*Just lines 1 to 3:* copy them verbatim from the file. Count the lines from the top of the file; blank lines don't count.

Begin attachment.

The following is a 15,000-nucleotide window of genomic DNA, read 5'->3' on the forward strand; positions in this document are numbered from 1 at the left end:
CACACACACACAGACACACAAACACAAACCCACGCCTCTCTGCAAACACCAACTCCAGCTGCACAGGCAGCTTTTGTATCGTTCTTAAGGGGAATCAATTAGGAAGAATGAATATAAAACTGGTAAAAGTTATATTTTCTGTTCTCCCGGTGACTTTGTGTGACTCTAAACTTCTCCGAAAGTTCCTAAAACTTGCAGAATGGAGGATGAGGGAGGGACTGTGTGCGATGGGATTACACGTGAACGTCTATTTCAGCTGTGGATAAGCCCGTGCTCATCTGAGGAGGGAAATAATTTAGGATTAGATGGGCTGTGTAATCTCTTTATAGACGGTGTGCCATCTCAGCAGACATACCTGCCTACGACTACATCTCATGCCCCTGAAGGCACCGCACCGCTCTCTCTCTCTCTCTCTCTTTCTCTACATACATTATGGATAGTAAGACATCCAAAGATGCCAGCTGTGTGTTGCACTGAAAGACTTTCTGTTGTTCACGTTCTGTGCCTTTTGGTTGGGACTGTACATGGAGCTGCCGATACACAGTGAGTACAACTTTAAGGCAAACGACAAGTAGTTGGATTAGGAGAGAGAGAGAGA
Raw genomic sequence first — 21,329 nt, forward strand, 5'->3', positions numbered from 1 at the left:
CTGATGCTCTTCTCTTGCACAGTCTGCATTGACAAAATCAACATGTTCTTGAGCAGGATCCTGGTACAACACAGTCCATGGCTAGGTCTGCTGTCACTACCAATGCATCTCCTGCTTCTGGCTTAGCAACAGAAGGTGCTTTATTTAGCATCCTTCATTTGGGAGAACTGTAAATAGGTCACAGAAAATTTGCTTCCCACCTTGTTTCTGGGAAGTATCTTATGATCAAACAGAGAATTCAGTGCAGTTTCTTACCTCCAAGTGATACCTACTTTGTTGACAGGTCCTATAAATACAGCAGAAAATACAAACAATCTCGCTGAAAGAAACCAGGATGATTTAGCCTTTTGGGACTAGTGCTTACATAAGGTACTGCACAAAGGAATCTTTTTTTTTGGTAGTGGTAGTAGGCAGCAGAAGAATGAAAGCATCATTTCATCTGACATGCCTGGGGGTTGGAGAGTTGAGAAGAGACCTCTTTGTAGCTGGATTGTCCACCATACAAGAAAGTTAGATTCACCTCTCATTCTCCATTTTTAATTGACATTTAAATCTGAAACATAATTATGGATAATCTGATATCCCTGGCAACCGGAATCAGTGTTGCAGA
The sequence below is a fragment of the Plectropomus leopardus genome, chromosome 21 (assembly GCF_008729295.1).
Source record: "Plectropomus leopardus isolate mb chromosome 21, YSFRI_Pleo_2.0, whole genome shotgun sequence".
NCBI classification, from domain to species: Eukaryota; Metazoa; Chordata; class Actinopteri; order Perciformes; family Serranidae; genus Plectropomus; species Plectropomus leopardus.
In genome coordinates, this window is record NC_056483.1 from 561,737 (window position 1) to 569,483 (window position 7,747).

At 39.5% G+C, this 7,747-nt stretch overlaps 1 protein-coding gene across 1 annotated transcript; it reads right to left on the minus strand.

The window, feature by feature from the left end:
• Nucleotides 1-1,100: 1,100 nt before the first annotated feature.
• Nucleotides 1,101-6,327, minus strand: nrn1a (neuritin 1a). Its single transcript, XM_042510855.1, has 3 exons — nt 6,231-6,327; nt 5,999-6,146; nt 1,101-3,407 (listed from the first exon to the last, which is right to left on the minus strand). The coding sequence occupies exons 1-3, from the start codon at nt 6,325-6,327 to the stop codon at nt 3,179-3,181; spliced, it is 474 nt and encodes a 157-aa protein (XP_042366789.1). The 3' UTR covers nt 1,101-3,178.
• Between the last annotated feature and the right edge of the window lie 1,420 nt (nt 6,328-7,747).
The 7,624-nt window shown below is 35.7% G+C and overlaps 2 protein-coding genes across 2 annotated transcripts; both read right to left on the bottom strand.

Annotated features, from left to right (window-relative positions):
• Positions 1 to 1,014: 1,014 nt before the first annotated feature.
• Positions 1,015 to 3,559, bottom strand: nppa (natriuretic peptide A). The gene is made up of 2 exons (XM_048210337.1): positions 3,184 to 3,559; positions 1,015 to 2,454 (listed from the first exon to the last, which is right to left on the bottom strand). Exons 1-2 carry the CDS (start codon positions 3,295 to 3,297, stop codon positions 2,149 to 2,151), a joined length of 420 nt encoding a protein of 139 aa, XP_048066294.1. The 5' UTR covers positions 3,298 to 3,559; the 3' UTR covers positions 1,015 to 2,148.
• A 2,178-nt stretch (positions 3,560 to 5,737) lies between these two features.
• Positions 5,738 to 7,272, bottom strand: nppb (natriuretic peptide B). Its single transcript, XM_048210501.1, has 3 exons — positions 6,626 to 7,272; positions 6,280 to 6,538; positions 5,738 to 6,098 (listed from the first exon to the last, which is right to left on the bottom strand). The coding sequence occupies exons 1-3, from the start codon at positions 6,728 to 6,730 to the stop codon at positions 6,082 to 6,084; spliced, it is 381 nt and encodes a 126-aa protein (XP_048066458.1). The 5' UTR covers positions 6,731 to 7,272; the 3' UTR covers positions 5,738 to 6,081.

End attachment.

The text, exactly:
The following is a 15,000-nucleotide window of genomic DNA, read 5'->3' on the forward strand; positions in this document are numbered from 1 at the left end:
CACACACACACAGACACACAAACACAAACCCACGCCTCTCTGCAAACACCAACTCCAGCTGCACAGGCAGCTTTTGTATCGTTCTTAAGGGGAATCAATTAGGAAGAATGAATATAAAACTGGTAAAAGTTATATTTTCTGTTCTCCCGGTGACTTTGTGTGACTCTAAACTTCTCCGAAAGTTCCTAAAACTTGCAGAATGGAGGATGAGGGAGGGACTGTGTGCGATGGGATTACACGTGAACGTCTATTTCAGCTGTGGATAAGCCCGTGCTCATCTGAGGAGGGAAATAATTTAGGATTAGATGGGCTGTGTAATCTCTTTATAGACGGTGTGCCATCTCAGCAGACATACCTGCCTACGACTACATCTCATGCCCCTGAAGGCACCGCACCGCTCTCTCTCTCTCTCTCTCTTTCTCTACATACATTATGGATAGTAAGACATCCAAAGATGCCAGCTGTGTGTTGCACTGAAAGACTTTCTGTTGTTCACGTTCTGTGCCTTTTGGTTGGGACTGTACATGGAGCTGCCGATACACAGTGAGTACAACTTTAAGGCAAACGACAAGTAGTTGGATTAGGAGAGAGAGAGAGA
Raw genomic sequence first — 21,329 nt, forward strand, 5'->3', positions numbered from 1 at the left: